In FCNI’s Year Seven, a major community issue of runaway youth would take center stage. These youth were ending up in emergency rooms and local shelters–a far cry from the “childhoods” they were supposed to be having. Additionally, services to meet the needs of this youth and those children in the county needing protective care were as odds. Jim, utilizing the newly established CSN, moved to find a solution. From their collaborative work, Jim secured funding for a new program: the Family Intervention Program (FIP). The program, which was widely successful, would be another example of FCNI’s ongoing commitment to keeping youth in families, especially their own, and providing them the supports needed to become self-sufficient and not “system” dependent.

We hope that you will join us over the next 30 weeks as we share the journey of the Family Care Network, highlighting our partners and collaborators who made the last 30 years of care possible.

FCNI at a Glance

  • Employees


  • Number of Programs


  • Children, Youth and Families Served


  • Success Rate


State of the State

  • 1,682,900 homeless and runaway youth in the US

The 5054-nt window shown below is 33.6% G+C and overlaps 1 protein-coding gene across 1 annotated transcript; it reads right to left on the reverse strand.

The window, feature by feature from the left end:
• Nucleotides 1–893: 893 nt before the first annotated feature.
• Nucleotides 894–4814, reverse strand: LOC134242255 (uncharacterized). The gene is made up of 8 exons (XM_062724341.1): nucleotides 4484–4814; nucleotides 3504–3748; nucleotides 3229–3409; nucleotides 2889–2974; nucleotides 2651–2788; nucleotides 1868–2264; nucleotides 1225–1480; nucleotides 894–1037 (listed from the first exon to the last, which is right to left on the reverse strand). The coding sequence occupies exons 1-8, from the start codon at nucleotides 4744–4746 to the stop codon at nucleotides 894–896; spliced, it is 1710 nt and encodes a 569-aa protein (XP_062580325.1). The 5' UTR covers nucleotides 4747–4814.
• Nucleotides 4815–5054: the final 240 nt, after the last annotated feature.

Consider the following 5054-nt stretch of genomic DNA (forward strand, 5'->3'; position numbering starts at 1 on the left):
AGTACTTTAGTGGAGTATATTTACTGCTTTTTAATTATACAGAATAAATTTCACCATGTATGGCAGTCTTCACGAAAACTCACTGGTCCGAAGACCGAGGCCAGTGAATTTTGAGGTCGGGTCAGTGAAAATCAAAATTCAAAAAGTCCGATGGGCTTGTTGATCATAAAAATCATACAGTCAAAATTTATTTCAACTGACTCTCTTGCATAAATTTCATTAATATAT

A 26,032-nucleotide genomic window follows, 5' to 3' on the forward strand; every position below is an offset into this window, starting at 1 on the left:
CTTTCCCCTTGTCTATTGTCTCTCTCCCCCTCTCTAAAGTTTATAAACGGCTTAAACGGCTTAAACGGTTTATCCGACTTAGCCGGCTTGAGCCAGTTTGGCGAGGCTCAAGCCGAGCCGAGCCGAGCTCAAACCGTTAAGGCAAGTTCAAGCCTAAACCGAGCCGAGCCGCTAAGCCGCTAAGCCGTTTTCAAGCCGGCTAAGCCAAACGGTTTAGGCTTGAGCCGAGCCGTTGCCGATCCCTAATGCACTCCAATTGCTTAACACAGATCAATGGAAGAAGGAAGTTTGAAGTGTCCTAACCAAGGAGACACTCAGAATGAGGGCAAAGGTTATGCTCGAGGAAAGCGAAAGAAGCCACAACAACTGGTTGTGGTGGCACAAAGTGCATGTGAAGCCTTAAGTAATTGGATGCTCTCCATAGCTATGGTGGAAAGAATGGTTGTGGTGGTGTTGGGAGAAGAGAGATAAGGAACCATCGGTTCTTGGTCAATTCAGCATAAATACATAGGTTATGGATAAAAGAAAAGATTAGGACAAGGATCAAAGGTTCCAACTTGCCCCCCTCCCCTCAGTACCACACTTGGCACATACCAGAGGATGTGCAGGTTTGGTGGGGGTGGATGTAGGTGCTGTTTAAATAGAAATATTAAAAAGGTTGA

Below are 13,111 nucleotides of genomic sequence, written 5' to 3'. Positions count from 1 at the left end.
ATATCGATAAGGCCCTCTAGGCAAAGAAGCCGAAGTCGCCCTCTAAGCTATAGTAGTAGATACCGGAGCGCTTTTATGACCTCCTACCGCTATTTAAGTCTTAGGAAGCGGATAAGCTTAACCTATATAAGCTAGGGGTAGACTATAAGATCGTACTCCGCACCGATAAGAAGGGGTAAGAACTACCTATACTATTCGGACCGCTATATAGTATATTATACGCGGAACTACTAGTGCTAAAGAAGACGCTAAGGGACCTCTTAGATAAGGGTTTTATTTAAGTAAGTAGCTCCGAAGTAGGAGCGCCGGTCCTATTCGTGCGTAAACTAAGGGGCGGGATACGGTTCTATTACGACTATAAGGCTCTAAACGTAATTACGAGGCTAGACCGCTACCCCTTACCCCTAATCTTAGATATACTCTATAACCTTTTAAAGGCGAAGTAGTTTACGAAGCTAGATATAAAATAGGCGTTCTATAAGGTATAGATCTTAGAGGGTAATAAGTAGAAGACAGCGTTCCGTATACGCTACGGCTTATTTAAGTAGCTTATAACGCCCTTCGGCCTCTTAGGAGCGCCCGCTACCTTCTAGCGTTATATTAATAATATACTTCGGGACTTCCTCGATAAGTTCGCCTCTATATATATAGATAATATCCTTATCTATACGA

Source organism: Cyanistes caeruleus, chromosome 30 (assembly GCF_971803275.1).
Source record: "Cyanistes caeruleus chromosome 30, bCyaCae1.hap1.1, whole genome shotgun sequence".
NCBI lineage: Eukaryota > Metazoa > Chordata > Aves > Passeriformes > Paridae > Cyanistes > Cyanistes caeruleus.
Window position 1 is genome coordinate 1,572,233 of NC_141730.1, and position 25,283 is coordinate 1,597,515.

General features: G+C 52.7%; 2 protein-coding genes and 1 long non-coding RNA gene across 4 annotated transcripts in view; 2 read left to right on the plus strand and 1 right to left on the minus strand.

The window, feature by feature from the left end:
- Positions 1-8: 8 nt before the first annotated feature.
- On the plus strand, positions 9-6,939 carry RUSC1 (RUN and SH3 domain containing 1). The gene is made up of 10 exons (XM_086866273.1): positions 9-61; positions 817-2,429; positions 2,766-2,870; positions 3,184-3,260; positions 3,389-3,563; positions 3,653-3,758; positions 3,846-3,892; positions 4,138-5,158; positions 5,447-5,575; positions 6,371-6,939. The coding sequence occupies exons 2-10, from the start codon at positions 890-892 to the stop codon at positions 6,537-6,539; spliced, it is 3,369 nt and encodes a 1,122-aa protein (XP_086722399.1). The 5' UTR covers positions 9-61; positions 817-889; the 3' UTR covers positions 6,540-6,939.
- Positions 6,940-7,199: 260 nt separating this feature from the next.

Reported that there were 1,682,900 homeless and runaway youth in the US. Primary causes of homelessness were found to be disruptive family conditions, as well as lack of affordable housing for families. Additionally, a history of foster care correlates with becoming homeless at an earlier age and remaining homeless for a longer period of time.

  • AB 1197

    AB 1197 (Chapter 1088/1993) limited group home placements for children under six years of age, and limited their placement in shelter care facilities.

  • AB 11998

    AB 11998 (Chapter 799/1993) established an Intensive Treatment Pilot that permitted foster family agencies to serve a limited number of children at risk of high level group home placement.

  • AB 3364

    AB 3364 (Chapter 961/1994) established the state Family Preservation and Family Support Program.